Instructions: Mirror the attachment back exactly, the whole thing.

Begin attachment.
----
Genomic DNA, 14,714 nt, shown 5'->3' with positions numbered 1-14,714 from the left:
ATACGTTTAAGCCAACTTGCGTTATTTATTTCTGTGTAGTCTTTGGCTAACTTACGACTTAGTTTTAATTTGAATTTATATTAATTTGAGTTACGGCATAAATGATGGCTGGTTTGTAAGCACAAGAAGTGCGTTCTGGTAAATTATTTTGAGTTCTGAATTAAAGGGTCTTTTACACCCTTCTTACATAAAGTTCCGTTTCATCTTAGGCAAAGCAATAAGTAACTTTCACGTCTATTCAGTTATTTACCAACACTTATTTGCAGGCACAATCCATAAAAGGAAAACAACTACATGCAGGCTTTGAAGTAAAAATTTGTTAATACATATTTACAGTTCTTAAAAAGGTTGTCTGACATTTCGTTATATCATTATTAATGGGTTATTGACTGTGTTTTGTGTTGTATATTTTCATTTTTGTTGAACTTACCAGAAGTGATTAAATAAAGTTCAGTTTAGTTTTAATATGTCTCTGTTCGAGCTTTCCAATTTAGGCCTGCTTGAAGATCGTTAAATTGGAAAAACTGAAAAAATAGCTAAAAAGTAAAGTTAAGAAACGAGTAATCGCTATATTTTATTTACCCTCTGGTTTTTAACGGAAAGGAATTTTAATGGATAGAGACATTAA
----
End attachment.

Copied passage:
Genomic DNA, 14,714 nt, shown 5'->3' with positions numbered 1-14,714 from the left:
ATACGTTTAAGCCAACTTGCGTTATTTATTTCTGTGTAGTCTTTGGCTAACTTACGACTTAGTTTTAATTTGAATTTATATTAATTTGAGTTACGGCATAAATGATGGCTGGTTTGTAAGCACAAGAAGTGCGTTCTGGTAAATTATTTTGAGTTCTGAATTAAAGGGTCTTTTACACCCTTCTTACATAAAGTTCCGTTTCATCTTAGGCAAAGCAATAAGTAACTTTCACGTCTATTCAGTTATTTACCAACACTTATTTGCAGGCACAATCCATAAAAGGAAAACAACTACATGCAGGCTTTGAAGTAAAAATTTGTTAATACATATTTACAGTTCTTAAAAAGGTTGTCTGACATTTCGTTATATCATTATTAATGGGTTATTGACTGTGTTTTGTGTTGTATATTTTCATTTTTGTTGAACTTACCAGAAGTGATTAAATAAAGTTCAGTTTAGTTTTAATATGTCTCTGTTCGAGCTTTCCAATTTAGGCCTGCTTGAAGATCGTTAAATTGGAAAAACTGAAAAAATAGCTAAAAAGTAAAGTTAAGAAACGAGTAATCGCTATATTTTATTTACCCTCTGGTTTTTAACGGAAAGGAATTTTAATGGATAGAGACATTAA